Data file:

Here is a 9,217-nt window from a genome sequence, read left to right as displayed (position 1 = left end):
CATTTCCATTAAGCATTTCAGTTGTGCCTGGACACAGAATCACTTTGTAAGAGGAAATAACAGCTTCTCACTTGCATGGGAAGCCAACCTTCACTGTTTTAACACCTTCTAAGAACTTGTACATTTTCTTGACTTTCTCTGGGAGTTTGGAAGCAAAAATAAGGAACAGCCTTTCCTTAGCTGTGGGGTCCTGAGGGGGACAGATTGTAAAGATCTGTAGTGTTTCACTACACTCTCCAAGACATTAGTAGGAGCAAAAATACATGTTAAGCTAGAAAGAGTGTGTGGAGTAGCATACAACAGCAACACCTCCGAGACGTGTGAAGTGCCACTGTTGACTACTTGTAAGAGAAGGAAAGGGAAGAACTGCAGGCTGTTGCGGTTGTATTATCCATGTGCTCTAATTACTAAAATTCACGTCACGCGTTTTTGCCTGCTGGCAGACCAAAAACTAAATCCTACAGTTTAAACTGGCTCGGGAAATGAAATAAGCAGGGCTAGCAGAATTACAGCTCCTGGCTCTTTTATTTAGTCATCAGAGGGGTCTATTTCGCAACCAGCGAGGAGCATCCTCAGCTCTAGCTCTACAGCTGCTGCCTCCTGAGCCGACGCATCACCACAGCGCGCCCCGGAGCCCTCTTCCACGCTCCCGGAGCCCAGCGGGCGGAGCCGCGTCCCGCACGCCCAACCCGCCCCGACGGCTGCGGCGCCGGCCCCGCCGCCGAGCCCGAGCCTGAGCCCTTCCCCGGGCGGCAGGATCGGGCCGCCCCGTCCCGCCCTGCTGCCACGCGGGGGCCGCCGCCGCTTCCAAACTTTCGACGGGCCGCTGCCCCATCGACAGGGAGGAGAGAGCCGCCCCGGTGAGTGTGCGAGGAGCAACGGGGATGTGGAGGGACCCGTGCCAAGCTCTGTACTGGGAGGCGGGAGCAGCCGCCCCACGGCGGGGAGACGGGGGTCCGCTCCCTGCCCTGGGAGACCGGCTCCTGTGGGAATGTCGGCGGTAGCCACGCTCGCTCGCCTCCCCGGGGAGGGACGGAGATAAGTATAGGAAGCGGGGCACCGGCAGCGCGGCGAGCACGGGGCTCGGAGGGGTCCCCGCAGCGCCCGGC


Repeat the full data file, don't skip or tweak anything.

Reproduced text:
Here is a 9,217-nt window from a genome sequence, read left to right as displayed (position 1 = left end):
CATTTCCATTAAGCATTTCAGTTGTGCCTGGACACAGAATCACTTTGTAAGAGGAAATAACAGCTTCTCACTTGCATGGGAAGCCAACCTTCACTGTTTTAACACCTTCTAAGAACTTGTACATTTTCTTGACTTTCTCTGGGAGTTTGGAAGCAAAAATAAGGAACAGCCTTTCCTTAGCTGTGGGGTCCTGAGGGGGACAGATTGTAAAGATCTGTAGTGTTTCACTACACTCTCCAAGACATTAGTAGGAGCAAAAATACATGTTAAGCTAGAAAGAGTGTGTGGAGTAGCATACAACAGCAACACCTCCGAGACGTGTGAAGTGCCACTGTTGACTACTTGTAAGAGAAGGAAAGGGAAGAACTGCAGGCTGTTGCGGTTGTATTATCCATGTGCTCTAATTACTAAAATTCACGTCACGCGTTTTTGCCTGCTGGCAGACCAAAAACTAAATCCTACAGTTTAAACTGGCTCGGGAAATGAAATAAGCAGGGCTAGCAGAATTACAGCTCCTGGCTCTTTTATTTAGTCATCAGAGGGGTCTATTTCGCAACCAGCGAGGAGCATCCTCAGCTCTAGCTCTACAGCTGCTGCCTCCTGAGCCGACGCATCACCACAGCGCGCCCCGGAGCCCTCTTCCACGCTCCCGGAGCCCAGCGGGCGGAGCCGCGTCCCGCACGCCCAACCCGCCCCGACGGCTGCGGCGCCGGCCCCGCCGCCGAGCCCGAGCCTGAGCCCTTCCCCGGGCGGCAGGATCGGGCCGCCCCGTCCCGCCCTGCTGCCACGCGGGGGCCGCCGCCGCTTCCAAACTTTCGACGGGCCGCTGCCCCATCGACAGGGAGGAGAGAGCCGCCCCGGTGAGTGTGCGAGGAGCAACGGGGATGTGGAGGGACCCGTGCCAAGCTCTGTACTGGGAGGCGGGAGCAGCCGCCCCACGGCGGGGAGACGGGGGTCCGCTCCCTGCCCTGGGAGACCGGCTCCTGTGGGAATGTCGGCGGTAGCCACGCTCGCTCGCCTCCCCGGGGAGGGACGGAGATAAGTATAGGAAGCGGGGCACCGGCAGCGCGGCGAGCACGGGGCTCGGAGGGGTCCCCGCAGCGCCCGGC